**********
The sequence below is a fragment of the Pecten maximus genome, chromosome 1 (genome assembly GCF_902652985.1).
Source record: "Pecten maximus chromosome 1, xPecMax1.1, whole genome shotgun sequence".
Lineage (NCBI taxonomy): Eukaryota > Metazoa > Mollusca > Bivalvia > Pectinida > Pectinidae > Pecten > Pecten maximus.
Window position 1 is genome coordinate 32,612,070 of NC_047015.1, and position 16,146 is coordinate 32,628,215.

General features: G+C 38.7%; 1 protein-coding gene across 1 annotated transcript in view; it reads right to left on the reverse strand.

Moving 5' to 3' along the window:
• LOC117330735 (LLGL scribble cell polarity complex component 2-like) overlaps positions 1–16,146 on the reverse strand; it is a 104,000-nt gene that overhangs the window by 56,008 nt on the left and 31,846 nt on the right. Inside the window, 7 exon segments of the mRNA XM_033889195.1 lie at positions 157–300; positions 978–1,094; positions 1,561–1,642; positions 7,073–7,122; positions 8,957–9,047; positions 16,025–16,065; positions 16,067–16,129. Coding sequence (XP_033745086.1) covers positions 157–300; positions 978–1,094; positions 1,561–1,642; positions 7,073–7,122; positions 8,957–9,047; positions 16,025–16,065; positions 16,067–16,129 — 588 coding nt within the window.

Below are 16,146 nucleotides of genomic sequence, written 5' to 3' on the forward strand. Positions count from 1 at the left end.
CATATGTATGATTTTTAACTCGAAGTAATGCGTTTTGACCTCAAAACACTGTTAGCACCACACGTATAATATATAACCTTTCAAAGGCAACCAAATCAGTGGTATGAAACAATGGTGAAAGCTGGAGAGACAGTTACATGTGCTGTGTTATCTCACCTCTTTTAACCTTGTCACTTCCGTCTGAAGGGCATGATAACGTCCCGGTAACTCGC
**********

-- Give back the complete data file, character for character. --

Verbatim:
The sequence below is a fragment of the Pecten maximus genome, chromosome 1 (genome assembly GCF_902652985.1).
Source record: "Pecten maximus chromosome 1, xPecMax1.1, whole genome shotgun sequence".
Lineage (NCBI taxonomy): Eukaryota > Metazoa > Mollusca > Bivalvia > Pectinida > Pectinidae > Pecten > Pecten maximus.
Window position 1 is genome coordinate 32,612,070 of NC_047015.1, and position 16,146 is coordinate 32,628,215.

General features: G+C 38.7%; 1 protein-coding gene across 1 annotated transcript in view; it reads right to left on the reverse strand.

Moving 5' to 3' along the window:
• LOC117330735 (LLGL scribble cell polarity complex component 2-like) overlaps positions 1–16,146 on the reverse strand; it is a 104,000-nt gene that overhangs the window by 56,008 nt on the left and 31,846 nt on the right. Inside the window, 7 exon segments of the mRNA XM_033889195.1 lie at positions 157–300; positions 978–1,094; positions 1,561–1,642; positions 7,073–7,122; positions 8,957–9,047; positions 16,025–16,065; positions 16,067–16,129. Coding sequence (XP_033745086.1) covers positions 157–300; positions 978–1,094; positions 1,561–1,642; positions 7,073–7,122; positions 8,957–9,047; positions 16,025–16,065; positions 16,067–16,129 — 588 coding nt within the window.

Below are 16,146 nucleotides of genomic sequence, written 5' to 3' on the forward strand. Positions count from 1 at the left end.
CATATGTATGATTTTTAACTCGAAGTAATGCGTTTTGACCTCAAAACACTGTTAGCACCACACGTATAATATATAACCTTTCAAAGGCAACCAAATCAGTGGTATGAAACAATGGTGAAAGCTGGAGAGACAGTTACATGTGCTGTGTTATCTCACCTCTTTTAACCTTGTCACTTCCGTCTGAAGGGCATGATAACGTCCCGGTAACTCGC